I see that ‘someone’ in the US gov’t suggests that Russia had something to do with the DNC hack. Are these the same intelligence people who said that Iraq has weapons of mass distruction?

    I need to do a post about that. :) [Edit: It’ll drop on monday]

    But, the short answer is: they don’t know a thing. They heard it from a friend who heard it from a friend who heard it from a squirrel in a trench coat.

  6. says

    Dunc@#5:
    Chaum’s system specifically works with pencil and paper. That’s part of the beauty of it: you can go back and verify your vote was recorded correctly for any particular item on the ballot.

    I agree, this doesn’t need to be so complicated.

    Facebook voting: coming soon

  7. says

    Turi1137@#3:
    Because that would mean i have to trust the company providing them, and why would i do that? And it would be even worse if the government itself was providing them.

    Well, if you don’t trust the government, you’re pretty much in line with my argument up top: the vote is window-dressing anyway, so who cares if the Russians diddle with it?

    In fact, we observe that a candidate representing the 1% is the nominee of both parties. Rigged, forsooth.

  8. sonofrojblake says

    there are certain ways that voting machines can easily be made more secure

    Sure, chuck ’em all in a river. As Dunc say, the UK manages to hold general elections in a country of 70 million people AND produce a result next day using pencil marks on pieces of paper counted by humans.

    The machines seem, to this UK voter, specifically there to allow whoever’s really in charge to set the result as they want it. And 2000 did very little to change that impression.

    My main worry about the coming election is that Trump may lose, narrowly, and make a case that “they” (Democrats, “the media”, Jews, pick your boogeyman) have stolen the election from him – and that that case will have at least a veneer of believability, enough to cause his supporters to rise up. And they, as I understand it, the ones with all the guns.

  9. says

    sonofrojblake@#9:
    My main worry about the coming election is that Trump may lose, narrowly, and make a case that “they” (Democrats, “the media”, Jews, pick your boogeyman) have stolen the election from him

    Yup! That’s a concern. I don’t think that we’ll get the level of violence we had during the civil war, though (which was also, basically, the losers getting violent after a contested election)

    Arguing about stealing the US elections is bloody stupid, given that the Koch brothers and political parties have been doing nothing but stealing elections all along. We’re just arguing who stole the stolen stealings from which stealer.

  10. says

    @8 Marcus
    While i do not agree with most things it does, I do not distrusted my current (German) government. At least not that far. The problem with electric voting machines would be that i also have to trust every government in the future. And that is something I am not willing to do.
    Of course here in Germany voting actually means something, because we have a multiple party government and federal campaign financing. (Ok, we still have the SPD which makes voting left nigh on impossible, but that is another problem in it self)

  11. says

    Turi1337@#11:
    We all trust every government in the future.

    I think that worrying about voting machines is down in the weeds when governments have militaries. Ask the Syrians.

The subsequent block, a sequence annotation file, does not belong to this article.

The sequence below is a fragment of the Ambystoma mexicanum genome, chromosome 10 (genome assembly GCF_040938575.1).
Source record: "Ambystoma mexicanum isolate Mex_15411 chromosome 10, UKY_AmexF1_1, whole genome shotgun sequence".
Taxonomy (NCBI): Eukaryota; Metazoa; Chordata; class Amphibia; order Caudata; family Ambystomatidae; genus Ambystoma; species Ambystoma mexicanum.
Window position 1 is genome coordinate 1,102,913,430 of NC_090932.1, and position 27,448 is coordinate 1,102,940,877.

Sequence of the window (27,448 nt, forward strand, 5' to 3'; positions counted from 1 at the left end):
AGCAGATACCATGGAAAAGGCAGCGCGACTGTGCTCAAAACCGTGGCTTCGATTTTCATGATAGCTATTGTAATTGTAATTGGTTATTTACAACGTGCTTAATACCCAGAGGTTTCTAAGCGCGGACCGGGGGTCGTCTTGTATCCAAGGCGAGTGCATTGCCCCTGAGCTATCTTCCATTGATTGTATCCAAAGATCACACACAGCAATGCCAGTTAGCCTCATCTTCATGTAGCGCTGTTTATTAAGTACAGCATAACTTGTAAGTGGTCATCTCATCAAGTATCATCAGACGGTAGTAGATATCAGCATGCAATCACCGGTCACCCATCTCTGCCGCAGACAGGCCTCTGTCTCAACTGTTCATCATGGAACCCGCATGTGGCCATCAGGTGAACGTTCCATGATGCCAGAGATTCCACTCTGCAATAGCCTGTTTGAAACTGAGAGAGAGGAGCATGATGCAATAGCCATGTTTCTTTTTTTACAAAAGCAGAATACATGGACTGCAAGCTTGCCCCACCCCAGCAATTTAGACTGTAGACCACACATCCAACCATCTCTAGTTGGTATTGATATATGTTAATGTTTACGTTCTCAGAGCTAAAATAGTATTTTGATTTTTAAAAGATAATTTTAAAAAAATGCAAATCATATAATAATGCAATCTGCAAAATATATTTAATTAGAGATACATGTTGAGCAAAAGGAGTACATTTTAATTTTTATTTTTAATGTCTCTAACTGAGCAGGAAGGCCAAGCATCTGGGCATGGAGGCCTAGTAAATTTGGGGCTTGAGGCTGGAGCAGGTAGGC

12. says

    Turi1337@#13:
    Could you explain what you mean by “We all trust every government in the future?”

    By allowing them to exist, we trust that they won’t turn against us in some other way. In the simplest case, we are trusting them not to screw up the economy. More complex cases would be we’re trusting them not to evolve a two party system that controls the vote between the two of them.

    I’m not saying we shouldn’t trust governments, but rather that, by their very nature they are an extreme act of trust which we extend every day we allow them to exist.

  13. brucegee1962 says

    I read once of a way to make computer voting 100% reliable.
    When you vote on a computer, it prints out a twelve-digit number you can take home — a six-digit number that represents the machine, and another that is unique to you.
    The day after the election, you can go to a website that lists every single voter’s number, and who each one voted for. It’s still a secret ballot, because you don’t know anyone else’s number but your own.
    Of course, every precinct has observers from each party, as now, to make sure the number of voters on each machine match how many actual voters have used it.
    If the machine is malicious and changes or deletes your vote, you will be able to look it up and know it happened.
    If it adds votes, the precinct watchers will know because the numbers won’t match.
    It seems pretty easy — why not do it?

  14. says

    brucegee1962@#15:
    I believe some of Chaum’s patents cover that technique. It’s really quite clever, though. The ballot-ID is used as a seed for a hash, and then the entries in the ballot are hashed as well, then the resulting checksum gets posted along with the ballot-ID. A voter can enter their ballot-ID and go to an app that lets them re-enter their vote and it the checksum matches, they know their vote was recorded correctly.

    Simply knowing the number is problematic because there are exhaustion searches that you can do – for example, ballots might cluster by number in geographical areas (social security numbers do that: if you know where your mark was born and when you can narrow their SSN down to a few thousand choices then brute-force them!) So one option would be to take a secret seed, and seed a 128-bit hash with it, then crank each ballot using successive hashes on the seed. When all the ballots were collected, you could tell how many were issued, how many were filled out, whether there were any duplicates (!!!) and how many were not filled out. I believe Chaum has patents that cover that, as well.

    It seems pretty easy — why not do it?

    Does anyone have a full urn?

    The US has never been about democracy and the vote is all theater.